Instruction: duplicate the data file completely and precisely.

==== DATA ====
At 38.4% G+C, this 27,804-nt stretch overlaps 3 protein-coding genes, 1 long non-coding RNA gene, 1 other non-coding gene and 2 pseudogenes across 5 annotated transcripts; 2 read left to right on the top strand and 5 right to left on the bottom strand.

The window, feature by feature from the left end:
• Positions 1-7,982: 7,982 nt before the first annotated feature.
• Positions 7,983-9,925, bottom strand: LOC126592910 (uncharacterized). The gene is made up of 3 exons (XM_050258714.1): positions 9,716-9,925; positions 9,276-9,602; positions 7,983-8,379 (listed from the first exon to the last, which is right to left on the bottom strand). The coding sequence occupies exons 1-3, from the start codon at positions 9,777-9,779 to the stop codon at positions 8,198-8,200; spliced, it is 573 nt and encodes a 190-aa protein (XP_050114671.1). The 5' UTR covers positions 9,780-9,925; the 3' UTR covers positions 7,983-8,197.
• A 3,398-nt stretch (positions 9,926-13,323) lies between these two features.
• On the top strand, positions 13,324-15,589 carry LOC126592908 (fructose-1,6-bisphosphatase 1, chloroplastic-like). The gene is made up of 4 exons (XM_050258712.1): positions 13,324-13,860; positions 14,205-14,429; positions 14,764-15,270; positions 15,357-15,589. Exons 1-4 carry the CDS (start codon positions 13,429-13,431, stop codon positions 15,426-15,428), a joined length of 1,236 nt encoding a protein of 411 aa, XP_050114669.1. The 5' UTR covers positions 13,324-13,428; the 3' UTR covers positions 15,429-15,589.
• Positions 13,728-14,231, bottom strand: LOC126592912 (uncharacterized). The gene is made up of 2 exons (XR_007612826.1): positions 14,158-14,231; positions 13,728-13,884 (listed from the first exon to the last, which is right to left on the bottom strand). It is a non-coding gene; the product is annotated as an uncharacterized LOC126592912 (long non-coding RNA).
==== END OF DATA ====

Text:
At 38.4% G+C, this 27,804-nt stretch overlaps 3 protein-coding genes, 1 long non-coding RNA gene, 1 other non-coding gene and 2 pseudogenes across 5 annotated transcripts; 2 read left to right on the top strand and 5 right to left on the bottom strand.

The window, feature by feature from the left end:
• Positions 1-7,982: 7,982 nt before the first annotated feature.
• Positions 7,983-9,925, bottom strand: LOC126592910 (uncharacterized). The gene is made up of 3 exons (XM_050258714.1): positions 9,716-9,925; positions 9,276-9,602; positions 7,983-8,379 (listed from the first exon to the last, which is right to left on the bottom strand). The coding sequence occupies exons 1-3, from the start codon at positions 9,777-9,779 to the stop codon at positions 8,198-8,200; spliced, it is 573 nt and encodes a 190-aa protein (XP_050114671.1). The 5' UTR covers positions 9,780-9,925; the 3' UTR covers positions 7,983-8,197.
• A 3,398-nt stretch (positions 9,926-13,323) lies between these two features.
• On the top strand, positions 13,324-15,589 carry LOC126592908 (fructose-1,6-bisphosphatase 1, chloroplastic-like). The gene is made up of 4 exons (XM_050258712.1): positions 13,324-13,860; positions 14,205-14,429; positions 14,764-15,270; positions 15,357-15,589. Exons 1-4 carry the CDS (start codon positions 13,429-13,431, stop codon positions 15,426-15,428), a joined length of 1,236 nt encoding a protein of 411 aa, XP_050114669.1. The 5' UTR covers positions 13,324-13,428; the 3' UTR covers positions 15,429-15,589.
• Positions 13,728-14,231, bottom strand: LOC126592912 (uncharacterized). The gene is made up of 2 exons (XR_007612826.1): positions 14,158-14,231; positions 13,728-13,884 (listed from the first exon to the last, which is right to left on the bottom strand). It is a non-coding gene; the product is annotated as an uncharacterized LOC126592912 (long non-coding RNA).